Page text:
This combination would be “the Uber model on steroids,” Steven Martin, chief digital officer and vice president of General Electric Co.’s Energy Connections unit, said. “Once you have complete autonomous operation of a vehicle, then my desire to own one is going to go down and I’ll be more willing to sign up to a subscription service.”
The transition to fully autonomous fleets may not match the speed of the smartphone revolution because of the many regulatory, legal, ethical and behavioural hurdles. Self-driving technology should become available in the 2020s, but won’t be widely adopted until 2030, BNEF says.
Even so, the shift to electric cars could displace about 8 million barrels a day of oil demand by 2040, more than the 7 million barrels a day Saudi Arabia exports today, the London-based researcher says.
The sheer breadth of the potential disruption makes it hard to predict what will happen. When Steve Jobs unveiled the iPhone, few people anticipated that it meant trouble for makers of everything from cameras to chewing gum.
“The smartphone and its apps made new business models possible,” said Tony Seba, a Stanford University economist. “The mix of sharing, electric and driverless cars could disrupt everything from parking to insurance, oil demand and retail.”
Apple’s web of R&D labs doubles
In recent years, Apple Inc. has quietly put together a global network of small research and development labs, from the French Alps to New Zealand.
Nothing unusual about that for a company that spends $11 billion a year on R&D. Look a little closer, however, and you’ll notice that many of these labs are located near companies with a strong record in mapping, augmented reality and other areas Apple is pushing into. In several cases, these companies lost employees to Apple not long after the iPhone maker came to town. Apple spokeswoman Trudy Muller declined to comment.
BerlinIn early 2016, Apple opened an office in the German capital, located not two miles from HERE, a maps company that Nokia Oyj sold to a consortium of German carmakers in 2015. Today, Apple’s lab is mostly staffed by former HERE software engineers. Apple has since rolled out improvements to its Maps app intended to make in-car navigation easier, exactly the competency that prompted BMW, Volkswagen and Daimler to acquire HERE to begin with.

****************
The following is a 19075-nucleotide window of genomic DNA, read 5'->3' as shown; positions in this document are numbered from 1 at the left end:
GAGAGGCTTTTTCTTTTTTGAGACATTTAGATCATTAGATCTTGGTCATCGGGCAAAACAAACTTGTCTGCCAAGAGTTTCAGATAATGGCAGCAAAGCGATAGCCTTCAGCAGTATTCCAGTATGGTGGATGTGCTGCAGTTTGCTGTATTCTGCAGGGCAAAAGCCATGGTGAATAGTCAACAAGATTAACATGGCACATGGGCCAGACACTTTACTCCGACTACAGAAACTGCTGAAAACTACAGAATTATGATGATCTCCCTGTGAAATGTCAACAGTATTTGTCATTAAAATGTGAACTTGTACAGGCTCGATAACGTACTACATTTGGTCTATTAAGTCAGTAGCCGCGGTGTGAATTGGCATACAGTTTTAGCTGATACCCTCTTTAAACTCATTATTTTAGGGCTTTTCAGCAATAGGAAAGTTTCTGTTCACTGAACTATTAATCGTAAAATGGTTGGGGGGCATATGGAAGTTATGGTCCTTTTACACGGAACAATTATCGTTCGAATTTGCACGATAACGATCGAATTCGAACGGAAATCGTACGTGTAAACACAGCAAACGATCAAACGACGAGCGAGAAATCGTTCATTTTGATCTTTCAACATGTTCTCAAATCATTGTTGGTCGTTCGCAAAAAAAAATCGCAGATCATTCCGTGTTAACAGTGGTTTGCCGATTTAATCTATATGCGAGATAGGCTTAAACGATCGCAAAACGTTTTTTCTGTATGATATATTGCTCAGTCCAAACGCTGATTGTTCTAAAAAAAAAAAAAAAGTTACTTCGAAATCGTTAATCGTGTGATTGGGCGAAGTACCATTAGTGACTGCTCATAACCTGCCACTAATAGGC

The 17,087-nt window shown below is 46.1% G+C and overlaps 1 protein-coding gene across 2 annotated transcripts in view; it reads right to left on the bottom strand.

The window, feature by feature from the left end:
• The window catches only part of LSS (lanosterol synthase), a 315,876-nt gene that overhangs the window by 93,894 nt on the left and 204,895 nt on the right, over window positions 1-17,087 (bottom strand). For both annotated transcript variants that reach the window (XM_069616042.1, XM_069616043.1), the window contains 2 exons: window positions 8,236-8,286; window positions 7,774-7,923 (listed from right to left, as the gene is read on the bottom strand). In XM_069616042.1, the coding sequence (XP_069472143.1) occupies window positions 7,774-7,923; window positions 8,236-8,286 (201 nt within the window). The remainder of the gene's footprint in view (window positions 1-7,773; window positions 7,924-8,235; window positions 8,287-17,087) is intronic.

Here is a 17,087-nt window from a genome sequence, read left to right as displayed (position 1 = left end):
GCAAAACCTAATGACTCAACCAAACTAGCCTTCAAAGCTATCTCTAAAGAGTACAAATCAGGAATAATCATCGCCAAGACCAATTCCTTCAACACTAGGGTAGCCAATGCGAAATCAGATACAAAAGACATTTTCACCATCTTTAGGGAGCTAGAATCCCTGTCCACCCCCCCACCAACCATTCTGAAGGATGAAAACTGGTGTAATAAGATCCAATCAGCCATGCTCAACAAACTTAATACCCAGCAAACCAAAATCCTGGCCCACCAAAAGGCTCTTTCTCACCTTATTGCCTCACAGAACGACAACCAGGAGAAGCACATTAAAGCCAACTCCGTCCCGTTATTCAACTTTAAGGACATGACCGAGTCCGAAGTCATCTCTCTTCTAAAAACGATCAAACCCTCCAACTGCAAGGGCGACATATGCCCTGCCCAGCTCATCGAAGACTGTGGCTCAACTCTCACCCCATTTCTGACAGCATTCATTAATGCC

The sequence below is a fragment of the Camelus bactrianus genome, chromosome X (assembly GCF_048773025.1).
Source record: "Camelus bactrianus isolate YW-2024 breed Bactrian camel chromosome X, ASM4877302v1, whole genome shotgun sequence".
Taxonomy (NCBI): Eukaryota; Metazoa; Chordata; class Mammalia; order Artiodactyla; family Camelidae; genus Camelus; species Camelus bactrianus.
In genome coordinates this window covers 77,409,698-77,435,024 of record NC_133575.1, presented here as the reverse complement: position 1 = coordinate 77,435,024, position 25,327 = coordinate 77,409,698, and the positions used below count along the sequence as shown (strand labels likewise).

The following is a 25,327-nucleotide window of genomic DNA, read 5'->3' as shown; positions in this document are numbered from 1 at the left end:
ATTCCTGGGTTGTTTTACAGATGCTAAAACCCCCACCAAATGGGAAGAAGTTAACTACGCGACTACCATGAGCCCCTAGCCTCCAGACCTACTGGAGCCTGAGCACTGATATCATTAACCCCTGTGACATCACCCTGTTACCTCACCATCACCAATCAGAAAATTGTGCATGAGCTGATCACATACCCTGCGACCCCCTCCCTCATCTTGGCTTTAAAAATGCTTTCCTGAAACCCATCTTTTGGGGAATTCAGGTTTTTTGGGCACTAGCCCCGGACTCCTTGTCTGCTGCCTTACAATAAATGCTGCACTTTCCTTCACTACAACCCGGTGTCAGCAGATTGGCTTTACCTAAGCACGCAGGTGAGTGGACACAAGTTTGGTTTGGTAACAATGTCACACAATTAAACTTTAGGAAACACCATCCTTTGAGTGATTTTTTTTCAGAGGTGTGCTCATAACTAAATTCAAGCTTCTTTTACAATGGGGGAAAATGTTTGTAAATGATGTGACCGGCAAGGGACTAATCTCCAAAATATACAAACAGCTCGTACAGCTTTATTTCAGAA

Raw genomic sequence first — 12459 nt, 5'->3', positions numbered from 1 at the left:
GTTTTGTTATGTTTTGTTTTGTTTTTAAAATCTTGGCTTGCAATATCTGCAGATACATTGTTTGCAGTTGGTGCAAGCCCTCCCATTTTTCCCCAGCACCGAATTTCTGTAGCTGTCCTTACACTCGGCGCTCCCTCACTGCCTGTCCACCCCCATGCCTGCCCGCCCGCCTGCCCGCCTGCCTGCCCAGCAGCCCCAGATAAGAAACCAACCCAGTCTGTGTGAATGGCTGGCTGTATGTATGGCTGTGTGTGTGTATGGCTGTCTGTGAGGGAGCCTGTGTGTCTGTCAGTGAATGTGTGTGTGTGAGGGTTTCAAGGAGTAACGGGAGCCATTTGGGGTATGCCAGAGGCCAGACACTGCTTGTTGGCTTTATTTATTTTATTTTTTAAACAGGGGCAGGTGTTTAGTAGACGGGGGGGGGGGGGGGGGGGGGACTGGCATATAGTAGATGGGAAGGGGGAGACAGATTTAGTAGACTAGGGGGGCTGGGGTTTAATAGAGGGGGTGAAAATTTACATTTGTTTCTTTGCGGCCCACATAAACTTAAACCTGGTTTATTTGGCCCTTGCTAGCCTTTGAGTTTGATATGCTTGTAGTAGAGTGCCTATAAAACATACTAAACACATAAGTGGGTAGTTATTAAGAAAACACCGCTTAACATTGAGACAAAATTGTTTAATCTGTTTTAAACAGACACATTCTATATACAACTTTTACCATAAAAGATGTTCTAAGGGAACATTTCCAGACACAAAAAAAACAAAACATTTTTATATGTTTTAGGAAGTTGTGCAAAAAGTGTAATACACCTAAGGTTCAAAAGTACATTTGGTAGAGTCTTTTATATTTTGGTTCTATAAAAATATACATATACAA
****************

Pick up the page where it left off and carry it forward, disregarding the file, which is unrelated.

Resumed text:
Just last week, Apple posted a job listing for a software engineer in Denver specialising in mapping. Since the beginning of last year, Apple has quietly hired a handful of engineers from Peter Jackson’s Weta Digital, the visual effects house behind The Lord of the Rings, Avatar and The Planet of the Apes. The team is part of the augmented reality division Apple created in 2016 to develop smart glasses that may ultimately supplant the iPhone.
With Apple, 50-yr-old facial recognition goes mainstream
Thanks to Apple Inc.’s new iPhone X, facial recognition may finally be on the verge of breaking out with consumers.
The technology first developed in the 1960s has since been mostly relegated to the realm of government agencies and high-security firms. But if it follows the same path as Apple’s previous rollouts, like fingerprint sensors, it’s just a matter of time before the technology starts popping up in homes, stores and on other phones, too.
While not everyone will buy the $999 high-end iPhone, rival electronics makers are already trying to figure out how they can incorporate the technology in their offerings. Startups selling their own versions of facial recognition say they’ve already seen a pickup in demand since Apple announced the iPhone X, aka 10 this month.
“We now have a leader like Apple acknowledging that this makes sense,” said George Brostoff, chief executive officer of SensibleVision Inc., a Cape Coral, Florida-based startup that makes software for tablets and smartphones. “This makes companies like Motorola, like LG come knocking on the doors of companies like ours.”
As is often the case, Apple isn’t the pioneer of the latest tech it’s now hyping. Amazon.com Inc. has filed for a patent to allow payments by taking a selfie, similar to a service Mastercard Inc.
Apple has a history of taking already in-use technologies and perfecting them.